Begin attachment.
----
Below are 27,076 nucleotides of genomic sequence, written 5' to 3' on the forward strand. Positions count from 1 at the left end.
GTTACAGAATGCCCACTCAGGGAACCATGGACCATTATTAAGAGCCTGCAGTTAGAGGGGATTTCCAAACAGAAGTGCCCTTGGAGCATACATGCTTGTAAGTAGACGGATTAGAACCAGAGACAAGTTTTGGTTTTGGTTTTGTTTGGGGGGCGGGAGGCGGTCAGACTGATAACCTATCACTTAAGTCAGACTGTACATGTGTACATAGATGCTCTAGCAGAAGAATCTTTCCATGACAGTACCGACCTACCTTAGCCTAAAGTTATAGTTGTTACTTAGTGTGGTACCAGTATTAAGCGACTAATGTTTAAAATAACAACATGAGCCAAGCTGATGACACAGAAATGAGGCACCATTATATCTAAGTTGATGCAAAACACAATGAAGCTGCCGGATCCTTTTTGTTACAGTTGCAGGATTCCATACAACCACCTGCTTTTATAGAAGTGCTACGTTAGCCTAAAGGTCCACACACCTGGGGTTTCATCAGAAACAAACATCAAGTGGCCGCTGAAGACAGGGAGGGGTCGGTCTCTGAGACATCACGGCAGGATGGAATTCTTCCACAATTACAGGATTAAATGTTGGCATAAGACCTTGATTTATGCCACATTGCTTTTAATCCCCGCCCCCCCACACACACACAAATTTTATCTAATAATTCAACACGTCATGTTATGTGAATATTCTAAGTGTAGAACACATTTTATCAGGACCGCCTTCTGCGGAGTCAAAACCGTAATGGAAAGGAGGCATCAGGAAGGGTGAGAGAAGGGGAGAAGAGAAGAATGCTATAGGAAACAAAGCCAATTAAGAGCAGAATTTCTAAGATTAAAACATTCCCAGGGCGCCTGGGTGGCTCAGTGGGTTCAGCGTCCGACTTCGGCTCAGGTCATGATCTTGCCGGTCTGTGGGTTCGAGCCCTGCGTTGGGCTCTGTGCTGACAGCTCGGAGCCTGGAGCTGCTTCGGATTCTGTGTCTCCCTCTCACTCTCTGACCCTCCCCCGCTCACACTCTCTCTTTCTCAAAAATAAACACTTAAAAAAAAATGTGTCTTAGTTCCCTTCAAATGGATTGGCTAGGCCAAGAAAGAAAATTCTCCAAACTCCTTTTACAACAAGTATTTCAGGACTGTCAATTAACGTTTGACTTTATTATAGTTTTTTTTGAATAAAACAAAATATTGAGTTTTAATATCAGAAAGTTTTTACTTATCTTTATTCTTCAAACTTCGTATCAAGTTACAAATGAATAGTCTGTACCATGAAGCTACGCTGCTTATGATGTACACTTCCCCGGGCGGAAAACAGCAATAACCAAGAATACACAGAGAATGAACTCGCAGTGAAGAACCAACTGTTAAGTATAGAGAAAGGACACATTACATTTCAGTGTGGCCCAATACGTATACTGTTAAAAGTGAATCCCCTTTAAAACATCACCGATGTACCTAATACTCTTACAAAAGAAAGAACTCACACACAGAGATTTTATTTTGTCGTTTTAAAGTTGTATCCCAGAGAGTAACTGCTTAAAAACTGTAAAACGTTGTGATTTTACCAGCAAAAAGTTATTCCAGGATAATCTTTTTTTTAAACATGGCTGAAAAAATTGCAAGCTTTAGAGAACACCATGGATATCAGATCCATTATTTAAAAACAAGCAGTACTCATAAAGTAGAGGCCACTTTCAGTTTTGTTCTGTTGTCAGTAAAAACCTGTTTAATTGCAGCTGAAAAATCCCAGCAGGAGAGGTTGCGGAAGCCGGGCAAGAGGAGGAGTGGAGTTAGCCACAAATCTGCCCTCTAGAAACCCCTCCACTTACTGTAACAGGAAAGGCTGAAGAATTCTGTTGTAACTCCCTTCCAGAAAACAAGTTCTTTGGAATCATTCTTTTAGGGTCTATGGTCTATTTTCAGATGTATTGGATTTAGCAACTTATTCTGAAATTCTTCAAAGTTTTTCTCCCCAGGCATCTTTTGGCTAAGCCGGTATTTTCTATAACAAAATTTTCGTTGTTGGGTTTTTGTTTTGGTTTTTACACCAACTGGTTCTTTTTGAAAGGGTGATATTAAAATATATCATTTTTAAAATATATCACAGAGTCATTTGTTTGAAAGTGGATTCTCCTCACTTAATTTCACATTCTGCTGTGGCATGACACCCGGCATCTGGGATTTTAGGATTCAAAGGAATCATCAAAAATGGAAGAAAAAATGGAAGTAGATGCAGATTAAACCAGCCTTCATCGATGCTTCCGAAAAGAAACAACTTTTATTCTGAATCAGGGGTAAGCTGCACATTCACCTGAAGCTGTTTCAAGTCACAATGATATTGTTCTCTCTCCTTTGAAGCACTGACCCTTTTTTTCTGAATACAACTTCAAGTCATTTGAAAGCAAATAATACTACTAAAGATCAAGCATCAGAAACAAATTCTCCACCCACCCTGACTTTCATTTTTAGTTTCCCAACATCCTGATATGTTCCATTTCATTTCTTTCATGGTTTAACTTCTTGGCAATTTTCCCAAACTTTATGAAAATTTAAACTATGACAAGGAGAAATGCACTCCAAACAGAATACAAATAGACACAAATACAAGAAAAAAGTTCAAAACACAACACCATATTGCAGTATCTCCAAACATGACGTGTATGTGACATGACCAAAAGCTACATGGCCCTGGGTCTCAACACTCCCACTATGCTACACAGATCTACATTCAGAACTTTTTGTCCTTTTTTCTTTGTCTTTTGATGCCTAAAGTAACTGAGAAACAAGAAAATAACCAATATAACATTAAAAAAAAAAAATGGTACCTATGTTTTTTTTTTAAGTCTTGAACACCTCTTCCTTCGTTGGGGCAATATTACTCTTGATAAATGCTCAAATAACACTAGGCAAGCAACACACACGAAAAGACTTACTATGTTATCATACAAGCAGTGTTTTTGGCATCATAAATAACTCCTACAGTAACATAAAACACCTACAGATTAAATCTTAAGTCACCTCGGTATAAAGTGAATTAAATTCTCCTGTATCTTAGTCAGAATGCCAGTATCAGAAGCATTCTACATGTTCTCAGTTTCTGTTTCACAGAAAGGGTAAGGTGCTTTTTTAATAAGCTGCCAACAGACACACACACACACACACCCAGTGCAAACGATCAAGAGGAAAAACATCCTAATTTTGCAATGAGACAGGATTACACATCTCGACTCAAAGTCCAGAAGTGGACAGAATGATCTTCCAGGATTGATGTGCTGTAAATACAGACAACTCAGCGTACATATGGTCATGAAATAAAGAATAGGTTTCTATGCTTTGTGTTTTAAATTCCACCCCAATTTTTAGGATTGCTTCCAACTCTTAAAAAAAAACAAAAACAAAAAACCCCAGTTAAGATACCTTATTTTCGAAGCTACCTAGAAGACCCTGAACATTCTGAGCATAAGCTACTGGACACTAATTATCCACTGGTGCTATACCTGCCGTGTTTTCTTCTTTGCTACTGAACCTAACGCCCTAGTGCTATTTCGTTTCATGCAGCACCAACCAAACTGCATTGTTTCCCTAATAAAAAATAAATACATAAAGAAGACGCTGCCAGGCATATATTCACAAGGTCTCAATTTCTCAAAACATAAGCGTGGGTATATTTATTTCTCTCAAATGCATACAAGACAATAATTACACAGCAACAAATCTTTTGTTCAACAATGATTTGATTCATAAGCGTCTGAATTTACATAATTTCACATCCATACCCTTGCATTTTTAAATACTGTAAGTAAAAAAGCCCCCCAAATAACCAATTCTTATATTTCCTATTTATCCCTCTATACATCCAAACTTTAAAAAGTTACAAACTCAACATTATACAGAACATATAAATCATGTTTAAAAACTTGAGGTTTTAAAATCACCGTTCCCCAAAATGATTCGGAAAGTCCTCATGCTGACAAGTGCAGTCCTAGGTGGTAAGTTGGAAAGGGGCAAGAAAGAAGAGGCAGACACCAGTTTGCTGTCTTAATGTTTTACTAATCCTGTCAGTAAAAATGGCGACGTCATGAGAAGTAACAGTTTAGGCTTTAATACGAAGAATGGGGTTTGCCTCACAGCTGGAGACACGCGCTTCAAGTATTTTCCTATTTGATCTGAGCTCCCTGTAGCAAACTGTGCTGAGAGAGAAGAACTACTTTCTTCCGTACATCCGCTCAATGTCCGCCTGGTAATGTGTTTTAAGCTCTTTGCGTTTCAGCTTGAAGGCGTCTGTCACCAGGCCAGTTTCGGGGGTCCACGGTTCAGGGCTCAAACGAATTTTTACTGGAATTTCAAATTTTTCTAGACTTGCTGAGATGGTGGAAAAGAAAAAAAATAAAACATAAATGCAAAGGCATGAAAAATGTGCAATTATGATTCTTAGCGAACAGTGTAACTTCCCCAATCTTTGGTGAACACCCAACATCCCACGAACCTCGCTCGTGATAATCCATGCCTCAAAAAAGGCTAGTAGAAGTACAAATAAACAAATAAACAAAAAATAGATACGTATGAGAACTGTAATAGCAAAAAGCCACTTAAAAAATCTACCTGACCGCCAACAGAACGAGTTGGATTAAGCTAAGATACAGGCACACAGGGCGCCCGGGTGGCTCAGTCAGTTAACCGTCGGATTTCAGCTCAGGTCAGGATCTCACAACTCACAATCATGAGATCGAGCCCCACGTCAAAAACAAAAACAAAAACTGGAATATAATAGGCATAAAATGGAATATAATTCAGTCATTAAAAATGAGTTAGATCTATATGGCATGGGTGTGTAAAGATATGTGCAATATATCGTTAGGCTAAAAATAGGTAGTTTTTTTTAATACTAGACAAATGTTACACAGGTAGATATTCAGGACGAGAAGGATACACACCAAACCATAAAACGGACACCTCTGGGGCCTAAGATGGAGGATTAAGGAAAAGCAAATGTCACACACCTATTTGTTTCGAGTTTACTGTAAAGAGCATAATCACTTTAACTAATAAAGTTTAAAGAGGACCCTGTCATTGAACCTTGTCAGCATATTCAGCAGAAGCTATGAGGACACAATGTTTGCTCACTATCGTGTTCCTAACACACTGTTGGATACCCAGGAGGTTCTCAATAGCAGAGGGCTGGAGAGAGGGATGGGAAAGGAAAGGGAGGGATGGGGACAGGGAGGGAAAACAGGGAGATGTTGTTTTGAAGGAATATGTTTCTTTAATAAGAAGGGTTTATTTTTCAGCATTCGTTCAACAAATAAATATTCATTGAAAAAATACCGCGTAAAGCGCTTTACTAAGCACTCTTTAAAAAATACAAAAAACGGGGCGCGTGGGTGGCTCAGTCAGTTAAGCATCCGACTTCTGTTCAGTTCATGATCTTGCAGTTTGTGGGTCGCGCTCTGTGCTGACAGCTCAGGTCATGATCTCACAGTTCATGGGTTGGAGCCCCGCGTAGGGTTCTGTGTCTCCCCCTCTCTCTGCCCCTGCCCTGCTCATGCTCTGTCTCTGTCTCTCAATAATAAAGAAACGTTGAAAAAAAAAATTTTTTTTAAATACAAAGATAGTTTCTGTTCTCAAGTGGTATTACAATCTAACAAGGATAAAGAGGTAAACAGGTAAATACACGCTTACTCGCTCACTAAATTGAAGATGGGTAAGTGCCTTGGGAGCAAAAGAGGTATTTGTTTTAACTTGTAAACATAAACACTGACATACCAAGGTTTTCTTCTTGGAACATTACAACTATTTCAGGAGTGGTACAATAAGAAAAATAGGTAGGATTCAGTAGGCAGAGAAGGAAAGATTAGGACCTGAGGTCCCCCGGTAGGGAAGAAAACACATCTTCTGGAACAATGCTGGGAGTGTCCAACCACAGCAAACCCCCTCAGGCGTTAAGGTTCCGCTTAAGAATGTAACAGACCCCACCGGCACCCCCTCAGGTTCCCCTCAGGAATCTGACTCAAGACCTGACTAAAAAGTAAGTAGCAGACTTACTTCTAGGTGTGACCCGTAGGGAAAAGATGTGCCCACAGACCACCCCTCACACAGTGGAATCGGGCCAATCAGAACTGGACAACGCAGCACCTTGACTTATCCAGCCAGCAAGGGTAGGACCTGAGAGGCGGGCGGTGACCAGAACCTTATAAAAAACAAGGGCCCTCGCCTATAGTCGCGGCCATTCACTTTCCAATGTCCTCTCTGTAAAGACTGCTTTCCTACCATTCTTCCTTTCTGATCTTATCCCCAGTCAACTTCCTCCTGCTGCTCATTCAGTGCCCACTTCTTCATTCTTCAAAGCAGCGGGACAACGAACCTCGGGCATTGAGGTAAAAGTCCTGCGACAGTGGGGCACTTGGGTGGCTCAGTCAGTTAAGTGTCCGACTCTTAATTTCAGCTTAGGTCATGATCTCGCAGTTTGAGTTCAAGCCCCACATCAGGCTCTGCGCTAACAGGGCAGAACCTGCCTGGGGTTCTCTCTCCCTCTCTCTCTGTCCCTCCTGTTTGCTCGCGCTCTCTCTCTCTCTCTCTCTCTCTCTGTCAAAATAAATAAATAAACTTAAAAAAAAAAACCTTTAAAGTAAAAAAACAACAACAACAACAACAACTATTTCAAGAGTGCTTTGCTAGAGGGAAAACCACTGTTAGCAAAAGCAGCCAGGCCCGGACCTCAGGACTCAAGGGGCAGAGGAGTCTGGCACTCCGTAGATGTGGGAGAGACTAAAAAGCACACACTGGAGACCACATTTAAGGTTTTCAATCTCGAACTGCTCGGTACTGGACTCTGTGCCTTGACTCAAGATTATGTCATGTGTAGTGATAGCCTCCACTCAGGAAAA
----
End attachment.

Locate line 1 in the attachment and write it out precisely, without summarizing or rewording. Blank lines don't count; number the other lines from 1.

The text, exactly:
Below are 27,076 nucleotides of genomic sequence, written 5' to 3' on the forward strand. Positions count from 1 at the left end.